Knitted Architecture investigates the use of digital design and 3d knitting technologies as an architectural system. Seamless knitting technologies, which ‘print’ 3d forms stitch by stitch (pixel by pixel) allow the designers to produce whole pieces of extruded textile tubes. Combining the scale of architecture with whole garment technologies used in textile design, each piece expresses shape using different yarns and threads that have the ability to perform as structures – offering curvaceous elasticity and strength. These works are prototypes of textile ‘skins’ that once combined with emerging digital design and advanced fibres such as carbon fibre and Dyneema yarns could feasibly offer ways to rapidly knit high-strength, light-weight forms for columns, shade structures and other architectural elements with material efficiency and minimal waste.
Dr Jenny Underwood
Jenny Underwood is a textile designer and the Associate Dean, Fashion and Textiles Technology, in the School of Fashion and Textiles at RMIT University, Australia. Her research is practice-based and inter-disciplinary focusing on textile design making practices, parametric design and digital technologies to develop methodologies for responsible design innovation and enhanced material experiences.
Dr Leanne Zilka
Dr Leanne Zilka is a registered architect and academic based in Melbourne, Australia. Her architecture practice, ZILKA Studio and her academic position at RMIT University in the School of Architecture and Urban Design is a multidisciplinary one that brings together architecture, fashion, textile design and material research that develops new ways to improve the built environment. By looking at materials not familiar to architecture, we can harness material and technology advances that can be used in buildings and cities to improve performance, function, and capacity that address pressing issues around climate change. Leanne’s practice looks to land new technologies and materials in novel architectural propositions working in the digital fabrication realm. Hacking into fashion fabrication technologies such as whole garment knitting machines but creating architecturally scaled elements.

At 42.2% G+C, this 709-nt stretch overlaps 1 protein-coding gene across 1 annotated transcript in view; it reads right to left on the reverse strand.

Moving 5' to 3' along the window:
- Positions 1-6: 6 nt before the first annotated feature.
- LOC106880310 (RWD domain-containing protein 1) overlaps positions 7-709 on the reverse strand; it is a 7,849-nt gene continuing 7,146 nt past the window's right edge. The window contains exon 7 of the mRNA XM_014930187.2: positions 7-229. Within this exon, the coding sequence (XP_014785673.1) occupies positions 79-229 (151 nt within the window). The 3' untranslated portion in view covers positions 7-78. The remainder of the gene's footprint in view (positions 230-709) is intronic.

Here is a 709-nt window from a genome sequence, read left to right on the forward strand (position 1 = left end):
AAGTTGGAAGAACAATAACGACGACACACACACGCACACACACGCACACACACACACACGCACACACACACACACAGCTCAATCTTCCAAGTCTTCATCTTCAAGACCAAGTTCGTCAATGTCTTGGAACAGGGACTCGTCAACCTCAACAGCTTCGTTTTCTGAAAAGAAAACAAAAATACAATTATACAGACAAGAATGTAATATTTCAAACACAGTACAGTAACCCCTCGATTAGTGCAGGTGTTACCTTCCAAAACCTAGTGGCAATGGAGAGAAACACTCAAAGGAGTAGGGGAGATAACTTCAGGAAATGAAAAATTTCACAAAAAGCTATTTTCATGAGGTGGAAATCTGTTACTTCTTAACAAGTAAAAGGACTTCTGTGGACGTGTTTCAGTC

Leanne’s research and practice has been recognized nationally and internationally through awards, a recently published book titled ‘Floppy Logic’ by international publisher Actar, featured in the 2018, 2021 Venice Architecture Biennale, 2019 Tallin Architecture Biennale and most recently was part of the 2021 National Gallery of Victoria ‘Sampling The Future’ exhibition.
Presented by Dr Jenny Underwood and Dr Leanne Zilka as part of Melbourne Design Week.